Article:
A court will decide whether Facebook used you to violate the privacy of all your friends

To tag or not to tag.
To tag or not to tag.
Image: AP Photo/Marcio Jose Sanchez
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Here’s what we know: Every time you tag a friend in a Facebook photo, Facebook stores their image in its database. And here’s what we’re about to find out: whether that’s an illegal violation of users’ privacy.

On Thursday, a class-action lawsuit alleging that the world’s largest social network is violating its users’ privacy will enter phase two, Bloomberg reported. Specifically, a San Francisco court will assess whether Facebook is breaking the law by using its facial-recognition tool, to identify faces in photographs uploaded by users, or by collecting those photographs into a central database.

In use since 2010, Facebook claims its facial-recognition tool is now 97.35% accurate, which is great news if you’re trying to tag overcrowded party pictures, but less so if you’re worried about privacy. Plaintiffs in the case are concerned on a number of fronts: Facebook could be selling identifying information to retailers or other third parties. More importantly, they worry that biometric data is just as susceptible to theft, hacking, and the long and invasive arm of law enforcement as other types of data.

“Unique and unchangeable biometric identifiers are proprietary to individuals,” the complaint reads (paywall). It also alleges that Facebook failed to acquire consent before collecting “faceprints.”

The class-action suit hinges on a unique Illinois law passed in 2008, called the Biometric Information Privacy Act. It states that if companies fail to get consent from users before storing biometric information, they can be subject to a $5,000 fine, plus $1,000 in damages if the violation shows negligence. That’s per violation. For a company with 7 million users in Illinois, that could mean fines as high as $35 million.

There is some precedent here. In April, photo-sharing website Shutterfly reached a settlement over its facial-recognition technology. Snapchat faced a similar suit over the summer, but has denied storing any biometric information (the company says it uses “object recognition,” not facial recognition). Alphabet’s cloud-based Google Photos service also uses similar technology, and Google is facing privacy lawsuits of its own.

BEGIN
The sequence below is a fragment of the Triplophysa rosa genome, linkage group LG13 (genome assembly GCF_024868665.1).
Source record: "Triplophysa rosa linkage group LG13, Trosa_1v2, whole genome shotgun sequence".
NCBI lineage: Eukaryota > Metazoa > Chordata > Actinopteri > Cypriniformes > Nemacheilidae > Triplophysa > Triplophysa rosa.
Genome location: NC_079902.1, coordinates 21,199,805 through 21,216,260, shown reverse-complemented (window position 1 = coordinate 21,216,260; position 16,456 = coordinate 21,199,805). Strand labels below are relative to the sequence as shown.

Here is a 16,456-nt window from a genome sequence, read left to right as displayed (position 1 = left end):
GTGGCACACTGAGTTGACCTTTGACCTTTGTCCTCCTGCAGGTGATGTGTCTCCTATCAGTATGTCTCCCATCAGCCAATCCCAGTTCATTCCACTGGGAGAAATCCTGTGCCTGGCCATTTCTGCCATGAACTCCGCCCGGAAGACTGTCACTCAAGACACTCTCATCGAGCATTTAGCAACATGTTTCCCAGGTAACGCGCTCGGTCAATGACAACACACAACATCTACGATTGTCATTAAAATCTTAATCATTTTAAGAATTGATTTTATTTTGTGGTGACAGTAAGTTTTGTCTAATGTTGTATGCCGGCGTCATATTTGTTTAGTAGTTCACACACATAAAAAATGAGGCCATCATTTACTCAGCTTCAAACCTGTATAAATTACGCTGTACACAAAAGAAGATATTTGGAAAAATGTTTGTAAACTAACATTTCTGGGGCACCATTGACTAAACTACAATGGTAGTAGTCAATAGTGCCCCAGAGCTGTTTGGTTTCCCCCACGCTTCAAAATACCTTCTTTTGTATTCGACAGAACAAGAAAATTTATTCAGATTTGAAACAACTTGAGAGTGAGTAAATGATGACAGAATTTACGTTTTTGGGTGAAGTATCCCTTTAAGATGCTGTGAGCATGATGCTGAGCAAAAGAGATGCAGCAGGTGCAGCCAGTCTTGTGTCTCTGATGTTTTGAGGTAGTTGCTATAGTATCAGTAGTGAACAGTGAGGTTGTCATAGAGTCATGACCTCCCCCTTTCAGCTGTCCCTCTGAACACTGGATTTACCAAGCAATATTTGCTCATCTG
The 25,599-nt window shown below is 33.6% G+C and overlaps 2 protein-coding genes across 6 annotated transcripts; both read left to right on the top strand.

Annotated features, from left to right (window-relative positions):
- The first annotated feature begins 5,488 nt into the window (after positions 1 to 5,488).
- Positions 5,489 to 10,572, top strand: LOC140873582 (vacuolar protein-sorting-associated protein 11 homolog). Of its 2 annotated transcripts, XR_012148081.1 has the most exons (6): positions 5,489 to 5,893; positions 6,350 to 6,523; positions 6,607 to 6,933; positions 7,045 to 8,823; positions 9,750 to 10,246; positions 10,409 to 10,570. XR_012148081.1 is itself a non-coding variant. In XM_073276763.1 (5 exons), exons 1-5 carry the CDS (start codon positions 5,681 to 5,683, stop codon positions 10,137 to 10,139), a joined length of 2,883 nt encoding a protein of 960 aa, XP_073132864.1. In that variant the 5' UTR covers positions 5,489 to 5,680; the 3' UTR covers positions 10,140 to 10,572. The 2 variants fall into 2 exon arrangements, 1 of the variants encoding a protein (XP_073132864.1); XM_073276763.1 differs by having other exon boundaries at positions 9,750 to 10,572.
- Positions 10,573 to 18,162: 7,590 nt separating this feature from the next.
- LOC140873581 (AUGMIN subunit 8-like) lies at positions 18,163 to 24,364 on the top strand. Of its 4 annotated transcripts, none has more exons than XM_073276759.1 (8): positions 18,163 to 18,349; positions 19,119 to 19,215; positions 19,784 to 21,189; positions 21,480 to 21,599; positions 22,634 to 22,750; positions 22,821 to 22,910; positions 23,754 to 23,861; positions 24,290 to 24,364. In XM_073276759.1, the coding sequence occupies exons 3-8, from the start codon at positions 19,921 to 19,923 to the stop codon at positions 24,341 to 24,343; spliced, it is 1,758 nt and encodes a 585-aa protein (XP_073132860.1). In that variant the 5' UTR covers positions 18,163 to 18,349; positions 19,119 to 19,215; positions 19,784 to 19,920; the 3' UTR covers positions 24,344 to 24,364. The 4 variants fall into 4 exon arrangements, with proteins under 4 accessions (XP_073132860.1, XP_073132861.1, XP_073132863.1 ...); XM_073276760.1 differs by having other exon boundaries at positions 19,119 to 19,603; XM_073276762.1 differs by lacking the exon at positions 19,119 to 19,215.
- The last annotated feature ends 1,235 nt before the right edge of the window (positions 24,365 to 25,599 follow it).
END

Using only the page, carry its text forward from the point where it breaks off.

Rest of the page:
A Google spokesperson declined to comment on pending litigation.

So far, Facebook and Google have insisted that gathering data on what you look like isn’t against the law, even if it’s done without your explicit permission. Facebook says the current class-action lawsuit should be dismissed because there is no proof of actual damage, such as someone losing their job or a relationship being harmed because of embarrassing or compromising photos getting out. Still, a judge in May allowed the case to proceed.

If the court sides with Facebook, it could save the social network millions of dollars, and establish an important precedent. The alternative? Facebook has to compensate millions of people who uploaded photos while living in Illinois, update its privacy policies, prepare for the possibility of more lawsuits, and maybe even face new or stricter laws regarding biometric data. For proof, look no further than Europe, where photo-tagging no longer uses facial-recognition technology.

Correction: An earlier version of this story incorrectly referred to Facebook’s facial-recognition technology as “DeepFace” and suggested it had been in use for more than a decade. DeepFace is the name of a research paper about the technology, published by Facebook in 2014. Photo-tagging has been available on Facebook since 2005, but the deep learning that powers facial-recognition has been in operation since 2010.